Third Party Access to Pilbara Railways (Outcome & subsequent events)

Following the Council's recommendations and the Treasurers' decisions regarding the Mt Newman, Goldsworthy, Hamersley and Robe Railway services in the Pilbara, the Treasurers' four decisions were subject to reviews by the Australian Competition Tribunal. Two of the Competition Tribunal's decisions were then the subject of appeals to the Full Court of the Federal Court and further appeals to the High Court. The High Court remitted the Hamersley and Robe River decisions back to the Tribunal to be re-determined. In doing so, the Tribunal set aside both the Hamersley declaration and the Robe River declaration, leaving on the services provided by the Goldsworthy railway declared.

Tribunal (on remittal)

On 8 February 2013, the Tribunal delivered its determinations on the Hamersley and Robe River declarations, remitted back to it by the High Court.

The Tribunal set aside both the Hamersley and Robe River  declarations. The Tribunal considered that it did not have sufficient material before it to be satisfied that it would be uneconomical for anyone to develop an alternative facility to provide either the service provided by the Robe railway or the service provided by the Hamersley railway (i.e. criterion (b)). In reaching this conclusion, the President of the Tribunal declined to seek further information and assistance from the Council under s 44K(6) of the Competition and Consumer Act 2010.

Following the Tribunal's decision on remittal, the status of the four Pilbara iron ore railways the subject of applications for declaration is:

High Court

On 14 September 2012 the High Court delivered its judgement on the two appeals brought by Fortescue Metals Group Limited/The Pilbara Infrastructure Pty Ltd (FMG) from the May 2011 decision of the Full Federal Court concerning the rail services provided by Rio Tinto's Robe and Hamersley railways. The High Court found that the Competition Tribunal did not act according to law when it heard the applications for review of the Minister's decisions declaring both the Robe and Hamersley railway services, the outcome of which was that the Tribunal overturned the Hamersley declaration and the Robe declaration reduced from 20 years to a period of 10 years. Accordingly, the High Court has remitted the Robe and Hamersley matters back to the Competition Tribunal for determination.

The High Court also made findings on declaration criteria (b) and (f) and the matter of any residual discretion for the decision maker. The High Court determined that:

  • the words "uneconomical for anyone to develop another facility to provide the service" found in ss 44H(4)(b) and 44G(2)(b) of the Competition and Consumer Act 2010 require an inquiry whether there is anyone who could profitably develop an alternative facility. Further, the enquiry as to who  "anyone" may be includes existing and possible future market participants;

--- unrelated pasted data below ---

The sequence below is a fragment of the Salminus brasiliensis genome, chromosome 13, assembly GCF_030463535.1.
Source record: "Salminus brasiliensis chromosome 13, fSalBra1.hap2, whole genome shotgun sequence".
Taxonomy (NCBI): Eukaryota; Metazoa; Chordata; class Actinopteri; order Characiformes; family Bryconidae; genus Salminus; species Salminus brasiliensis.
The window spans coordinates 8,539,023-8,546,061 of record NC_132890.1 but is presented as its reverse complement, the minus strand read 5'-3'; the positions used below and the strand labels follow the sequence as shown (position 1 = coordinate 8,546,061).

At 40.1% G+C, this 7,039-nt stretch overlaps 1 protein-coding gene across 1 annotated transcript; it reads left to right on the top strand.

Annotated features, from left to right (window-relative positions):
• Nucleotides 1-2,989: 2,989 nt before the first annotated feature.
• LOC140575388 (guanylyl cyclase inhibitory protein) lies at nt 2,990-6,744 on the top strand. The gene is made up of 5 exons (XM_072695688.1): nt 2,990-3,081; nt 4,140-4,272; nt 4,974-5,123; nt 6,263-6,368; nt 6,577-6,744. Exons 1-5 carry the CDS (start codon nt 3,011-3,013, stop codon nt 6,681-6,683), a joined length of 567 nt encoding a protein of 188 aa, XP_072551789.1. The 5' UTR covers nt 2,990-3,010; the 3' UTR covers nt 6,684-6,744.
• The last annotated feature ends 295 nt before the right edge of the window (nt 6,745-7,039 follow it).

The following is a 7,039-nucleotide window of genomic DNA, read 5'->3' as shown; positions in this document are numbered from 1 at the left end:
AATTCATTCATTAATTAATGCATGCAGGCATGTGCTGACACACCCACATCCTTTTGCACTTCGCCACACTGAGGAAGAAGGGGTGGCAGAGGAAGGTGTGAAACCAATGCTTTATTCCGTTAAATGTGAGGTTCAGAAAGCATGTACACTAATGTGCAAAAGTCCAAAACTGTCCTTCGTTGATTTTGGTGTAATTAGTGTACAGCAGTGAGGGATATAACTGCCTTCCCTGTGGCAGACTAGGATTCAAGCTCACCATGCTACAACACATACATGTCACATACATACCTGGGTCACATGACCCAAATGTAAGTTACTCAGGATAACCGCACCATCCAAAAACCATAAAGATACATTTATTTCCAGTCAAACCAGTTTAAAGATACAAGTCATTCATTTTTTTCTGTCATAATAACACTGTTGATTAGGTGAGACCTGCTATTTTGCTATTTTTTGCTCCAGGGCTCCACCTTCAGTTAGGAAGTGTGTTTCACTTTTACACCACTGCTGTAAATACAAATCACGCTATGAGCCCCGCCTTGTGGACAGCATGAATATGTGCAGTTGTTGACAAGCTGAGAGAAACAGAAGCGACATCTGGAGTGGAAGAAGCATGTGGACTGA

• an enquiry by the Tribunal into the public interest matters required by s 44H(4)(f) will be framed by the findings of the decision making Minister, as it is a reconsideration of what the Minister decided, whether the Minister was satisfied of criterion (f) or not. It is not expected that the Tribunal in reconsidering the Minister's decision would lightly depart from the Minister's conclusions. The High Court further noted that the range of matters encompassed in the public interest enquiry may be very wide; and
  • where the decision maker is satisfied of all five criteria for declaration in s 44H(4) of the Competition and Consumer Act 2010, there is no residual discretion available to the Minister or the Competition Tribunal on review to decide not to declare the service(s) in question.

The decision of the High Court is available for download below.

Full Court of the Federal Court of Australia

The Full Court of the Federal Court's 4 May 2011 decision concerned appeals by Rio Tinto and others and FMG from decisions of the Competition Tribunal relating to two of the four applications for access to Pilbara iron ore railways. Rio Tinto appealed from the Tribunal's decision to declare the Robe railway service, and FMG appealed from the Tribunal's decisions (a) not to declare the Hamersley railway service, and (b) to reduce the declaration period of the Robe railway service from 20 to 10 years. The Court upheld Rio Tinto's appeal and dismissed FMG's appeals. As a result of the decision, the 10 year declaration of Rio Tinto's Robe railway service was set aside. 

The Full Court's judgment is available for download below.

Available for download below are: (a) the public version of the Tribunal's statement of reasons (including the Tribunal's summary) (30 June 2010), (b) the judgment of the Full Court of the Federal Court in the appeals from the Tribunal's decisions (4 May 2011), (c) the decision of the High Court (14 September 2012) and (d) the Tribunal's determination on the remitted Hamersley and Robe River railway matters (8 February 2013).


Tribunal’s statement of reasons, 30 June 2010 (PDF, 4.12MB)

Full Federal Court decision, 4 May 2011 (PDF, 3.73MB)

High Court decision 14 September 2012 (PDF, 302KB)

Tribunal’s decision, 8 February 2013 (PDF, 144KB)